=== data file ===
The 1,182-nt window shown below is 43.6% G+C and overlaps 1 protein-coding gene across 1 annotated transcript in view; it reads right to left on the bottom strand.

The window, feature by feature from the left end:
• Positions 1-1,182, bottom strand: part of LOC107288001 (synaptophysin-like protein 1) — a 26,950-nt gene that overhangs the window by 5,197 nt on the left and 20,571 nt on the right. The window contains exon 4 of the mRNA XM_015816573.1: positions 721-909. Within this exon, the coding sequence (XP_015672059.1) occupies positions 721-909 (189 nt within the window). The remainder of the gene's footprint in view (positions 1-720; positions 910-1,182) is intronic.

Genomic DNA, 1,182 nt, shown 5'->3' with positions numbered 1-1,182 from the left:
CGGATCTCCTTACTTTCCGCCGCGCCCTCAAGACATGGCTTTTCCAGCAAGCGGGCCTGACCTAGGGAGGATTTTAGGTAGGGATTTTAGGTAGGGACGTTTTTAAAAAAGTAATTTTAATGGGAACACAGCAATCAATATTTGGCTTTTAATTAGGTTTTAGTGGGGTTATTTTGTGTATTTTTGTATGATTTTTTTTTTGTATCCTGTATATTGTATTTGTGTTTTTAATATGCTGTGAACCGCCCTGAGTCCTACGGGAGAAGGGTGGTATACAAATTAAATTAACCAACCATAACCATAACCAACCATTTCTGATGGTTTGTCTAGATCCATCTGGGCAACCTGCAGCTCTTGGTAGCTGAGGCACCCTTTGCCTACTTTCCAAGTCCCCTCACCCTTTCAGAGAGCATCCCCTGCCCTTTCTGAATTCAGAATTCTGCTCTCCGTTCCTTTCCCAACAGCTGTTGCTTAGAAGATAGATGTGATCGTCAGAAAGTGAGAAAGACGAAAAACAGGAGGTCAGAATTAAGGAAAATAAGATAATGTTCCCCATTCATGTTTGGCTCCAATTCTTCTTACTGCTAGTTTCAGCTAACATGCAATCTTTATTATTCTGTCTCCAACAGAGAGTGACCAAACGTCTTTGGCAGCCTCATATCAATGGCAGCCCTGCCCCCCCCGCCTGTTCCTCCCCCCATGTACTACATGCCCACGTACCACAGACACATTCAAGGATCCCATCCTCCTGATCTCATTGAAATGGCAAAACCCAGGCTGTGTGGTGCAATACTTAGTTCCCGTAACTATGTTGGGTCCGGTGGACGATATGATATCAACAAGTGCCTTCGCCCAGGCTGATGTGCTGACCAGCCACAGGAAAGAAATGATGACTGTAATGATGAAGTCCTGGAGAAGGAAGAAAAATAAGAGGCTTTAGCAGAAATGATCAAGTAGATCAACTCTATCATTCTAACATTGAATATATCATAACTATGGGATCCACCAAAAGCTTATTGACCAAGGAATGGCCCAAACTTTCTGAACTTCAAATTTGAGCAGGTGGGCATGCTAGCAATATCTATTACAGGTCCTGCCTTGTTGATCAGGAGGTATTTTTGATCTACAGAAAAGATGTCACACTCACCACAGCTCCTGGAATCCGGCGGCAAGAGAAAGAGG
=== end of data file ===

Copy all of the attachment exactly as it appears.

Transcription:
The 1,182-nt window shown below is 43.6% G+C and overlaps 1 protein-coding gene across 1 annotated transcript in view; it reads right to left on the bottom strand.

The window, feature by feature from the left end:
• Positions 1-1,182, bottom strand: part of LOC107288001 (synaptophysin-like protein 1) — a 26,950-nt gene that overhangs the window by 5,197 nt on the left and 20,571 nt on the right. The window contains exon 4 of the mRNA XM_015816573.1: positions 721-909. Within this exon, the coding sequence (XP_015672059.1) occupies positions 721-909 (189 nt within the window). The remainder of the gene's footprint in view (positions 1-720; positions 910-1,182) is intronic.

Genomic DNA, 1,182 nt, shown 5'->3' with positions numbered 1-1,182 from the left:
CGGATCTCCTTACTTTCCGCCGCGCCCTCAAGACATGGCTTTTCCAGCAAGCGGGCCTGACCTAGGGAGGATTTTAGGTAGGGATTTTAGGTAGGGACGTTTTTAAAAAAGTAATTTTAATGGGAACACAGCAATCAATATTTGGCTTTTAATTAGGTTTTAGTGGGGTTATTTTGTGTATTTTTGTATGATTTTTTTTTTGTATCCTGTATATTGTATTTGTGTTTTTAATATGCTGTGAACCGCCCTGAGTCCTACGGGAGAAGGGTGGTATACAAATTAAATTAACCAACCATAACCATAACCAACCATTTCTGATGGTTTGTCTAGATCCATCTGGGCAACCTGCAGCTCTTGGTAGCTGAGGCACCCTTTGCCTACTTTCCAAGTCCCCTCACCCTTTCAGAGAGCATCCCCTGCCCTTTCTGAATTCAGAATTCTGCTCTCCGTTCCTTTCCCAACAGCTGTTGCTTAGAAGATAGATGTGATCGTCAGAAAGTGAGAAAGACGAAAAACAGGAGGTCAGAATTAAGGAAAATAAGATAATGTTCCCCATTCATGTTTGGCTCCAATTCTTCTTACTGCTAGTTTCAGCTAACATGCAATCTTTATTATTCTGTCTCCAACAGAGAGTGACCAAACGTCTTTGGCAGCCTCATATCAATGGCAGCCCTGCCCCCCCCGCCTGTTCCTCCCCCCATGTACTACATGCCCACGTACCACAGACACATTCAAGGATCCCATCCTCCTGATCTCATTGAAATGGCAAAACCCAGGCTGTGTGGTGCAATACTTAGTTCCCGTAACTATGTTGGGTCCGGTGGACGATATGATATCAACAAGTGCCTTCGCCCAGGCTGATGTGCTGACCAGCCACAGGAAAGAAATGATGACTGTAATGATGAAGTCCTGGAGAAGGAAGAAAAATAAGAGGCTTTAGCAGAAATGATCAAGTAGATCAACTCTATCATTCTAACATTGAATATATCATAACTATGGGATCCACCAAAAGCTTATTGACCAAGGAATGGCCCAAACTTTCTGAACTTCAAATTTGAGCAGGTGGGCATGCTAGCAATATCTATTACAGGTCCTGCCTTGTTGATCAGGAGGTATTTTTGATCTACAGAAAAGATGTCACACTCACCACAGCTCCTGGAATCCGGCGGCAAGAGAAAGAGG